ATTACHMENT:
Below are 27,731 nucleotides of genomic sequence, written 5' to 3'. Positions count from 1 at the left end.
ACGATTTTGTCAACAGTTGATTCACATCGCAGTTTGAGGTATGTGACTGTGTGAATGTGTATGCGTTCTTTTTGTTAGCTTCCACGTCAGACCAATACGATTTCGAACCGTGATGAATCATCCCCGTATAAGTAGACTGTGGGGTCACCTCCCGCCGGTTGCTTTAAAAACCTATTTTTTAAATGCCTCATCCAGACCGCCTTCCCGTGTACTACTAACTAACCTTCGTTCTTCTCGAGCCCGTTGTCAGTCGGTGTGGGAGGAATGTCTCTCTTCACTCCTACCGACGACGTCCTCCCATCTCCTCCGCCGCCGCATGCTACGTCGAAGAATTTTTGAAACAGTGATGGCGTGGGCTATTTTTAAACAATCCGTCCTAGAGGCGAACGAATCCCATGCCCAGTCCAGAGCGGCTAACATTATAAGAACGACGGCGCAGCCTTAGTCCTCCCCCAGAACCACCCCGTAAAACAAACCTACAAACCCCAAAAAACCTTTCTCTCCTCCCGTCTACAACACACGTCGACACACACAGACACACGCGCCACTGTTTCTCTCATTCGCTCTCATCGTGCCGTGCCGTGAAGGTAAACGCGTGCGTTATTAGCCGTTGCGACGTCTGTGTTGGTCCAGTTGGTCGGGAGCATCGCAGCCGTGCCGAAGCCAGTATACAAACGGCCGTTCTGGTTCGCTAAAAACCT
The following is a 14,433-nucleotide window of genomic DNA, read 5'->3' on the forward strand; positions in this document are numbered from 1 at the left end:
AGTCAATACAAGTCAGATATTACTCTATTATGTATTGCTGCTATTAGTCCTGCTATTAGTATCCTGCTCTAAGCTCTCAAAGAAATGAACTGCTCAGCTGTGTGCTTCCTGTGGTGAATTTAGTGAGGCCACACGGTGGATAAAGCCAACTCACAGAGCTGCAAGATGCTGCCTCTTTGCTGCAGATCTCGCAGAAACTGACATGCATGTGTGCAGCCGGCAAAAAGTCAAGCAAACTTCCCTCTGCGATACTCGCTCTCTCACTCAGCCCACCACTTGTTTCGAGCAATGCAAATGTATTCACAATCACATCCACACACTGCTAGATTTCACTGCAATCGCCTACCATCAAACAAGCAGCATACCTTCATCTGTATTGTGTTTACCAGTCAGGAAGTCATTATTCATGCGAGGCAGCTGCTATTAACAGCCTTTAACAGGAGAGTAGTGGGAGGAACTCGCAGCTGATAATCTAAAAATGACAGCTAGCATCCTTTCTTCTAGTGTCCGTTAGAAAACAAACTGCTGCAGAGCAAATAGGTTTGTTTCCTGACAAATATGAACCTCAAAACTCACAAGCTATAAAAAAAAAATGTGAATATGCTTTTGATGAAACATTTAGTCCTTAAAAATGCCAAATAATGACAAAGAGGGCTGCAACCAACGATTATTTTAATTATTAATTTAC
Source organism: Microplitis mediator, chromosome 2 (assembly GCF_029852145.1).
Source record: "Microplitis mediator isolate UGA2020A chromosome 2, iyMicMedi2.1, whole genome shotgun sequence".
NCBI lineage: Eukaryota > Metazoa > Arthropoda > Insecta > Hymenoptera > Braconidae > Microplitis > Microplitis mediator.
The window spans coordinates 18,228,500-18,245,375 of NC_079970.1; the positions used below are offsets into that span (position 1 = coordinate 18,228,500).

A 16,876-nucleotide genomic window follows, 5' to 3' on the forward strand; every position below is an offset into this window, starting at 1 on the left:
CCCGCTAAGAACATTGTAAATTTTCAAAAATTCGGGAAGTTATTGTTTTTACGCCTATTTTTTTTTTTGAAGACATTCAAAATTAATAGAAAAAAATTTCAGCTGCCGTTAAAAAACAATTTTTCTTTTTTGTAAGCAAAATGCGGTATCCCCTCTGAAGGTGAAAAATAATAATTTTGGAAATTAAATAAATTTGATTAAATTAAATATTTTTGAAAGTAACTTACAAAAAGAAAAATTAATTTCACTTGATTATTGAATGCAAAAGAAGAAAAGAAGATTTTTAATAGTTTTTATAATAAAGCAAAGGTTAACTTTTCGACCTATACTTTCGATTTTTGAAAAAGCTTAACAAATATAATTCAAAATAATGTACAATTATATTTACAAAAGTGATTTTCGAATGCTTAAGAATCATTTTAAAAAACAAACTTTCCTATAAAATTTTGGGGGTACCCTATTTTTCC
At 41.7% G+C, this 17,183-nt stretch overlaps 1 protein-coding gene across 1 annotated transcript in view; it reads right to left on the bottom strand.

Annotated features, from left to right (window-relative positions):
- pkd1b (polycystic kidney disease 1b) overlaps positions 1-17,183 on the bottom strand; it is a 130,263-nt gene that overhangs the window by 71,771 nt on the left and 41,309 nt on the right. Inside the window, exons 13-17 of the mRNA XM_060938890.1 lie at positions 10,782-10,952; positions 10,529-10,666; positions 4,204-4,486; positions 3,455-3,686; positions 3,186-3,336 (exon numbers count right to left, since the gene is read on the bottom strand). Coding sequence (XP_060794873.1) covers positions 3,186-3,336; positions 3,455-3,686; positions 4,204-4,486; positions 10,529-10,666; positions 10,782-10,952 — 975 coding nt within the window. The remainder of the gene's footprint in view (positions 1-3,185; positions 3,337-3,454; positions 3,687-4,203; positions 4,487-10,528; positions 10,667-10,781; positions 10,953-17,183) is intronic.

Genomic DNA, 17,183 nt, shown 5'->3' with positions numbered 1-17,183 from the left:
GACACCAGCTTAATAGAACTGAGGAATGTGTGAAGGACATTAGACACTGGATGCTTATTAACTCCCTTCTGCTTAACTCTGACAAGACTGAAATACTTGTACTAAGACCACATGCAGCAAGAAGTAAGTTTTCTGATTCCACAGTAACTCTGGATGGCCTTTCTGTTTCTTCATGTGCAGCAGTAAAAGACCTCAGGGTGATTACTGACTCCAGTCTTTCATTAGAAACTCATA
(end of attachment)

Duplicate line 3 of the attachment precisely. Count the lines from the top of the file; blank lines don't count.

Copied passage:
The following is a 14,433-nucleotide window of genomic DNA, read 5'->3' on the forward strand; positions in this document are numbered from 1 at the left end: